"Chocolat," "Billy Elliot," "Almost Famous," "The Contender," and "Gladiator" each picked up three nominations Tuesday for the seventh annual Screen Actors Guild Awards. Each film was recognized for its cast in the ensemble category, along with "Traffic." On the TV side, NBC came out way ahead of any network or studio with 15 noms, backed by strong showings from the casts of "Will & Grace," "The West Wing," "ER," and "Frasier."
Judi Dench racked up a total of three nominations this year, bringing her total SAG nominations to six. The Academy Award-winning actress was recognized individually in the supporting actress category for her work in the feel-good feature "Chocolat" and in the TV-movie category for HBO's "The Last of the Blonde Bombshells". Dench's third nomination came as part of the "Chocolat" ensemble. Also receiving multiple nominations Tuesday was Sally Field, who picked up noms for her roles on NBC's "ER" and TNT's "David Copperfield."
Dench's "Chocolat" co-star Juliette Binoche was nominated in the lead actress category, along with "Erin Brockovich" star and Golden Globe winner Julia Roberts, Joan Allen for "The Contender," Ellen Burstyn for "Requiem for a Dream," and Laura Linney for "You Can Count on Me." Golden Globe winner Tom Hanks picked up his sixth SAG nomination Tuesday for his role as the executive who finds himself stranded on a tropical island in "Cast Away." Joining Hanks in the lead actor category are Globe winner Benicio Del Toro for "Traffic," Russell Crowe for "Gladiator," Geoffrey Rush for "Quills," and youngster Jamie Bell for "Billy Elliot." Bell is certainly the dark horse in this company—which, pointedly, does not include such talked-about performances as Michael Douglas in "Wonder Boys," Mark Ruffalo in "You Can Count on Me," Javier Bardem in "Before Night Falls," and Ed Harris in "Pollock."
In addition to noms for Crowe and for the ensemble cast, the third nomination for "Gladiator" went to Joaquin Phoenix in the film supporting actor category (there is no supporting actor category for TV). Phoenix is up against Gary Oldman and Jeff Bridges for "The Contender," Willem Dafoe for "Shadow of the Vampire," and Albert Finney for "Erin Brockovich." Dench is joined in the feature supporting actress category by Golden Globe winner and first-time SAG nominee Kate Hudson for "Almost Famous," Frances McDormand for "Almost Famous," Julie Walters for "Billy Elliot," and Kate Winslet for "Quills."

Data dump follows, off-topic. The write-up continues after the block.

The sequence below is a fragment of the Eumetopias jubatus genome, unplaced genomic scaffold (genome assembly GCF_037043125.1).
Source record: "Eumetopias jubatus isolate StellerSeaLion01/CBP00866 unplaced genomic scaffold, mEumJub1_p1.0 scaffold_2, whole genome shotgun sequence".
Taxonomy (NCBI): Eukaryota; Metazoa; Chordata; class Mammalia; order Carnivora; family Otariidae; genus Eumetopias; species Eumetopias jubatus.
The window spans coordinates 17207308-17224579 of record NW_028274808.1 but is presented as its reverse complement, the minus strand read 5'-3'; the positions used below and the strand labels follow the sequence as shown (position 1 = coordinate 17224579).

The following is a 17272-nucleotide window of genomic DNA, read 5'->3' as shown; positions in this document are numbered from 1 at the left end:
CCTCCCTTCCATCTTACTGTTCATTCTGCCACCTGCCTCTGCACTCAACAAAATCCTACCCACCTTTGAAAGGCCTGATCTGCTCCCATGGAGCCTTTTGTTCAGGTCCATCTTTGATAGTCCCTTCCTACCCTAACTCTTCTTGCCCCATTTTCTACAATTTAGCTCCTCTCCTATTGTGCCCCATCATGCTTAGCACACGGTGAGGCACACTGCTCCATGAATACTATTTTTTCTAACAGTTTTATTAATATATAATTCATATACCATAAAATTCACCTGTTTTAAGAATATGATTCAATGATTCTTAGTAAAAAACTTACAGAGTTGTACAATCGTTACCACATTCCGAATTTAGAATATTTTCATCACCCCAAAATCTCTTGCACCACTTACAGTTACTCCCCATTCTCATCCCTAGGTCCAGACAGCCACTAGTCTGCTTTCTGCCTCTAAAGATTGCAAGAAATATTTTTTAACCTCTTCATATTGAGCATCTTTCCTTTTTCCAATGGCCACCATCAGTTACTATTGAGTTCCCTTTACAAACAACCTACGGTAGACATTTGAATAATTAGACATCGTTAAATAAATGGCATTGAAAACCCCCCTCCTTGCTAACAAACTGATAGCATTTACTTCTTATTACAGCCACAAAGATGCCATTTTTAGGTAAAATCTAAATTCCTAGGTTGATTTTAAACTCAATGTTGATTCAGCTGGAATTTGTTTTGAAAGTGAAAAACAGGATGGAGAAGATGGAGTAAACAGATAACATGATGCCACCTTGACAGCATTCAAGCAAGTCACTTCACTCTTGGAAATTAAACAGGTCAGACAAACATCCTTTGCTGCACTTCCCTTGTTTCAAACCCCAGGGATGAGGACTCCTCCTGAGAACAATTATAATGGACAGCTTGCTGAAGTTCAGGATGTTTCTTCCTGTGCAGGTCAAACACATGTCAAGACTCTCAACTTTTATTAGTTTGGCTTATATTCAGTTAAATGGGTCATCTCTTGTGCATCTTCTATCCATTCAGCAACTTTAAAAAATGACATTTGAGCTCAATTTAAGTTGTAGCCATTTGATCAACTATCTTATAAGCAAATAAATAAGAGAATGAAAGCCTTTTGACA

"Ally McBeal" led the way on the TV side, earning four nominations, including recognition in the comedy categories for the ensemble cast and for Peter MacNicol and Golden Globe winner Robert Downey Jr. in the lead actor category. "Ally" star Calista Flockhart picked up her fourth consecutive nomination in the lead actress category.
Although none of its stars received individual nominations, the cast of NBC's "Friends" picked up a nom for ensemble in a comedy series. In addition to "Friends" and "Ally," the comedy ensemble noms include "Frasier," "Sex and the City," and "Will & Grace". Joining MacNicol and Downey Jr. in the actor in a comedy category are Sean Hayes for "Will & Grace" and Kelsey Grammer and David Hyde Pierce for "Frasier." Grammer has garnered 14 SAG nominations for his work on the NBC comedy. In the actress in a comedy category, Flockhart is up against Golden Globe winner Sarah Jessica Parker for "Sex and the City," Jane Kaczmarek for "Malcolm in the Middle," and Debra Messing and Megan Mullally for "Will & Grace."
Indeed, while the cast of "Will & Grace" received recognition in the ensemble comedy category, notably missing from the individual mentions, which included noms for Messing, Hayes, and Mullally, was a nomination for Eric McCormack, who plays Will.
The SAG noms delivered a pair of ties, with a sixth nominee being added in the categories of outstanding female actress in a drama and outstanding male actor in a telefilm or miniseries. The six nominees in the lead actress in a drama category include Field for "ER," Golden Globe winner Sela Ward for "Once and Again," Allison Janney for "The West Wing," Lauren Graham for "The Gilmore Girls," Gillian Anderson for "The X-Files," and last year's winner, Edie Falco for "The Sopranos."
James Gandolfini, last year's winner in the lead actor in a drama series, will compete against nominees Anthony Edwards for "ER," Dennis Franz for "NYPD Blue," Martin Sheen for "The West Wing," and first-time nominee Tim Daly for the freshman series "The Fugitive." The Daly nomination seemed to come out of nowhere—and to be an upset for Andre Braugher, star of "Gideon's Crossing," and for Richard Schiff, the quiet conscience of "The West Wing," both of whom seemed likely to be recognized.
The male actor in a telefilm or miniseries nominees are Golden Globe winner Brian Dennehy for Arthur Miller's "Death of a Salesman," James Woods for "Dirty Pictures," John Lithgow for "Don Quixote," Danny Glover for "Freedom Song," and Alec Baldwin and Brian Cox for "Nuremberg."
In the category for lead actress in a telefilm or miniseries are Golden Globe winner Dench for "The Last of the Blonde Bombshells," Field for "David Copperfield," Stockard Channing for "The Truth About Jane," Elizabeth Franz for Arthur Miller's "Death of a Salesman," and Vanessa Redgrave for "If These Walls Could Talk 2."
David Robb writes for The Hollywood Reporter. Rob Kendt, Back Stage West editor, contributed to this story.